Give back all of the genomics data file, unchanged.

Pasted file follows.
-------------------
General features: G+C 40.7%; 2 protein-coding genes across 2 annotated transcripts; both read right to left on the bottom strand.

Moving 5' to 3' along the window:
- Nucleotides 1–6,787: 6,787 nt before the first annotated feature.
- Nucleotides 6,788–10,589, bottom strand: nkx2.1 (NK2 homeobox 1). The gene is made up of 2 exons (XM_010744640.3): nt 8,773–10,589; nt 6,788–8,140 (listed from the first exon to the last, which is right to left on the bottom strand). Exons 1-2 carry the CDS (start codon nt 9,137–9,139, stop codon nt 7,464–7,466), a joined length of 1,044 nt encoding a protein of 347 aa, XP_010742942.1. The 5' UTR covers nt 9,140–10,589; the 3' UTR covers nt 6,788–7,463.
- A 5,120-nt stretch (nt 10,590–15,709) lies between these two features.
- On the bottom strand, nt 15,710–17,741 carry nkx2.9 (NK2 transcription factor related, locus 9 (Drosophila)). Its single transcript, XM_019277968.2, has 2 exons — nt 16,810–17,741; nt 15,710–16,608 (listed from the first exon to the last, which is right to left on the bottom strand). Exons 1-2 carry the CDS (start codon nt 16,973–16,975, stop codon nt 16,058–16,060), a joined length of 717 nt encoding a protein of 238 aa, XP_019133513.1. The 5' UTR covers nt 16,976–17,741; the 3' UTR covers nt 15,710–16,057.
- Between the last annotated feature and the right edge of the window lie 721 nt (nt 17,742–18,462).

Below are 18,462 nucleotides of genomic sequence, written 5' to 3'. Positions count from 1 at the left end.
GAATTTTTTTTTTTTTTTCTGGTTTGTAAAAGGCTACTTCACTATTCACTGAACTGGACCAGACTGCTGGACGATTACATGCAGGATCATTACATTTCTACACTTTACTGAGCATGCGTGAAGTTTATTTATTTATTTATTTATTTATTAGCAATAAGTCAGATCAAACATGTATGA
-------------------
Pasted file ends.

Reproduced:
General features: G+C 40.7%; 2 protein-coding genes across 2 annotated transcripts; both read right to left on the bottom strand.

Moving 5' to 3' along the window:
- Nucleotides 1–6,787: 6,787 nt before the first annotated feature.
- Nucleotides 6,788–10,589, bottom strand: nkx2.1 (NK2 homeobox 1). The gene is made up of 2 exons (XM_010744640.3): nt 8,773–10,589; nt 6,788–8,140 (listed from the first exon to the last, which is right to left on the bottom strand). Exons 1-2 carry the CDS (start codon nt 9,137–9,139, stop codon nt 7,464–7,466), a joined length of 1,044 nt encoding a protein of 347 aa, XP_010742942.1. The 5' UTR covers nt 9,140–10,589; the 3' UTR covers nt 6,788–7,463.
- A 5,120-nt stretch (nt 10,590–15,709) lies between these two features.
- On the bottom strand, nt 15,710–17,741 carry nkx2.9 (NK2 transcription factor related, locus 9 (Drosophila)). Its single transcript, XM_019277968.2, has 2 exons — nt 16,810–17,741; nt 15,710–16,608 (listed from the first exon to the last, which is right to left on the bottom strand). Exons 1-2 carry the CDS (start codon nt 16,973–16,975, stop codon nt 16,058–16,060), a joined length of 717 nt encoding a protein of 238 aa, XP_019133513.1. The 5' UTR covers nt 16,976–17,741; the 3' UTR covers nt 15,710–16,057.
- Between the last annotated feature and the right edge of the window lie 721 nt (nt 17,742–18,462).

Below are 18,462 nucleotides of genomic sequence, written 5' to 3'. Positions count from 1 at the left end.
GAATTTTTTTTTTTTTTTCTGGTTTGTAAAAGGCTACTTCACTATTCACTGAACTGGACCAGACTGCTGGACGATTACATGCAGGATCATTACATTTCTACACTTTACTGAGCATGCGTGAAGTTTATTTATTTATTTATTTATTTATTAGCAATAAGTCAGATCAAACATGTATGA